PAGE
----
Authentic German Liberalism of the 19th Century
In this essay, liberalism will be understood to mean the doctrine which holds that society — that is, the social order minus the state — more or less runs itself, within the bounds of assured individual rights. In the classical statement, these are the rights to life, liberty, and property.
This is closer to the French meaning of libéralisme, rather than the meaning that liberalism has acquired in the United States, Britain, Canada, even in Germany and other countries. In this respect, the French have remained true to the original and historical conception of liberalism. It is not by accident that the French term laissez-faire is used throughout the world as a synonym for the freely-functioning economy.
Understanding liberalism as grounded in the self-regulating capacity of society is even, I believe, methodologically necessary, in order to enable us, as Anthony de Jasay writes, to distinguish liberalism from the other ideologies. There is, however, no space to argue for this thesis here.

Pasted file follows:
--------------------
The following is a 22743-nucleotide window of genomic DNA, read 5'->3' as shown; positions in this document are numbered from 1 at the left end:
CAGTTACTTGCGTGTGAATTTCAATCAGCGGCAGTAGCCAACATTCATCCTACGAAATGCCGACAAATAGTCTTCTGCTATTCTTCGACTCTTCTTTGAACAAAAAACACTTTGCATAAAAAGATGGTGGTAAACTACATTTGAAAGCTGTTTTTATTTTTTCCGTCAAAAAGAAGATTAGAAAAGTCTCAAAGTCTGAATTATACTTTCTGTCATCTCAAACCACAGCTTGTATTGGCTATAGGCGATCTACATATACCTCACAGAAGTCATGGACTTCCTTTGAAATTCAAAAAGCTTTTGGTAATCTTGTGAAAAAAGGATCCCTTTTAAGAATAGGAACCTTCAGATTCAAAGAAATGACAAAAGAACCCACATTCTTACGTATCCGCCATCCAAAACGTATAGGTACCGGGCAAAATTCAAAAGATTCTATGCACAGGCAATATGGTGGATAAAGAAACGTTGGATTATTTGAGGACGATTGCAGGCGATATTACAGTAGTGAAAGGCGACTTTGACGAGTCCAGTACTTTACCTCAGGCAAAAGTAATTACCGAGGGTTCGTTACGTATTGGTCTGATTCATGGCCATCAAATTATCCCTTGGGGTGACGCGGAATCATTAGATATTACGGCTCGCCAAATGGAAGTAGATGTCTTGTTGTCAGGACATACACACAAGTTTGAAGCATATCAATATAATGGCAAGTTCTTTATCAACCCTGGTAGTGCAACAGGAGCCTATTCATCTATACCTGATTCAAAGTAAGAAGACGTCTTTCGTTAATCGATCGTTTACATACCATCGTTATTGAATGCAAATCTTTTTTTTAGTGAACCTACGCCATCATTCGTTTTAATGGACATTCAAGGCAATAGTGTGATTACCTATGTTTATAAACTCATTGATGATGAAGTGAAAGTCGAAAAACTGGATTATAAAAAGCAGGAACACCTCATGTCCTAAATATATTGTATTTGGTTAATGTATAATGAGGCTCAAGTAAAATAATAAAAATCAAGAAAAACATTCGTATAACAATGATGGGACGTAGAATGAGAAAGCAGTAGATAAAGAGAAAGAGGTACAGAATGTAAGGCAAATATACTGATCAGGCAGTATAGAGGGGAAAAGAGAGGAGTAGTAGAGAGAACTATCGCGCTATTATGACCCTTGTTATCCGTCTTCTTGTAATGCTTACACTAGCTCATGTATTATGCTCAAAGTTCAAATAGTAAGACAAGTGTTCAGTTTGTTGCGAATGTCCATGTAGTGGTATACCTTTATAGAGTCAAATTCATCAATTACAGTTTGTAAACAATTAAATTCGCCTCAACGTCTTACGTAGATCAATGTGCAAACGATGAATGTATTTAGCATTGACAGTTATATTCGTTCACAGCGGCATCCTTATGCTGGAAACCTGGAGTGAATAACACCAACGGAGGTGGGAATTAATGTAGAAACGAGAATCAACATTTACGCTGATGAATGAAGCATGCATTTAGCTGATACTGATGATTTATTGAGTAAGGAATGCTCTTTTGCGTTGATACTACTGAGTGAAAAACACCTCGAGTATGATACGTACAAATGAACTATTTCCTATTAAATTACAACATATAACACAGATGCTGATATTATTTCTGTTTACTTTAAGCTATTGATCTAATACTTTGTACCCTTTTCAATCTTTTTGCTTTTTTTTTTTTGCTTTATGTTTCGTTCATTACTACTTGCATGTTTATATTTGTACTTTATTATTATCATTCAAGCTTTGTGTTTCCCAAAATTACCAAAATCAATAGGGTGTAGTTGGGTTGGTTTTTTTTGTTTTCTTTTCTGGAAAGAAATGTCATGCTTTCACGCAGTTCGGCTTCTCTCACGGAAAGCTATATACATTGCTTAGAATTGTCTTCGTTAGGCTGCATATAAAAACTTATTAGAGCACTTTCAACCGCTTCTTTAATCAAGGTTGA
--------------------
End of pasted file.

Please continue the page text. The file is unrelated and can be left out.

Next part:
In recent years there have been some very interesting developments in regard to the treatment of liberalism.
First of all, a massive shift has taken place in scholarly attention away from socialism, and especially from Marxism, towards liberalism. This has to do with some well-known events in world politics, namely, the collapse of "real-existing" socialist regimes. With that has come the general recognition that private property and free enterprise are indispensable for the furtherance of the wealth of nations.
Second, there is a growing awareness of the intimate connection between liberal ideology and what has been called "the European miracle" — that is, the breakthrough to sustained economic growth that has characterized Europe and its offshoots around the world, including America. After decades of enormous effort devoted to scrutinizing the history of socialist fantasies, scholars seem to be waking up to the need to examine in greater depth the institutional foundations of our own society and at the same time the ideas that accompanied the evolution of those institutions.